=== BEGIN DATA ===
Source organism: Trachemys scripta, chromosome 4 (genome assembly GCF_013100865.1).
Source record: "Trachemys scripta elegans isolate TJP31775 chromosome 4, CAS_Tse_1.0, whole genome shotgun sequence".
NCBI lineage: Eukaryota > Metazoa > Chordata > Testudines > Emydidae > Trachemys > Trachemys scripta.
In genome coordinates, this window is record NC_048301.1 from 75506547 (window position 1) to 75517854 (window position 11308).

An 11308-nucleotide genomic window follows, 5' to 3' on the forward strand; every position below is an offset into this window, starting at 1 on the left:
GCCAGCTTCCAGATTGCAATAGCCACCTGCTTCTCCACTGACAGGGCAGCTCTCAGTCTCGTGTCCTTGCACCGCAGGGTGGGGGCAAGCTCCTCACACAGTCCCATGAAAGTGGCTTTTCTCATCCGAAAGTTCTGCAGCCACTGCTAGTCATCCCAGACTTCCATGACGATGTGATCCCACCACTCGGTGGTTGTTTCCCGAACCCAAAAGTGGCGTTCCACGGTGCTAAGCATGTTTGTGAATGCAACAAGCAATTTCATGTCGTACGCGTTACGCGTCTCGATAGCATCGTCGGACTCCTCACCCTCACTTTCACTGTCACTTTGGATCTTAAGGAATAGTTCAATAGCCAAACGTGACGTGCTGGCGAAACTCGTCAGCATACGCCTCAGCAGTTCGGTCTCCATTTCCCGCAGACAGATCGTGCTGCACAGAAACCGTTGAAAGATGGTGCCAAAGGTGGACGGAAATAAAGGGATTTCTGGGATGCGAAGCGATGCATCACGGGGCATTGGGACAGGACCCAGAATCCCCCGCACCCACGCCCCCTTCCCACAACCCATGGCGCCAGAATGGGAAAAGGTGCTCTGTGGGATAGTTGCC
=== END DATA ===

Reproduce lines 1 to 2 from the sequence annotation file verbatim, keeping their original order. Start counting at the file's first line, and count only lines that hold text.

Source organism: Trachemys scripta, chromosome 4 (genome assembly GCF_013100865.1).
Source record: "Trachemys scripta elegans isolate TJP31775 chromosome 4, CAS_Tse_1.0, whole genome shotgun sequence".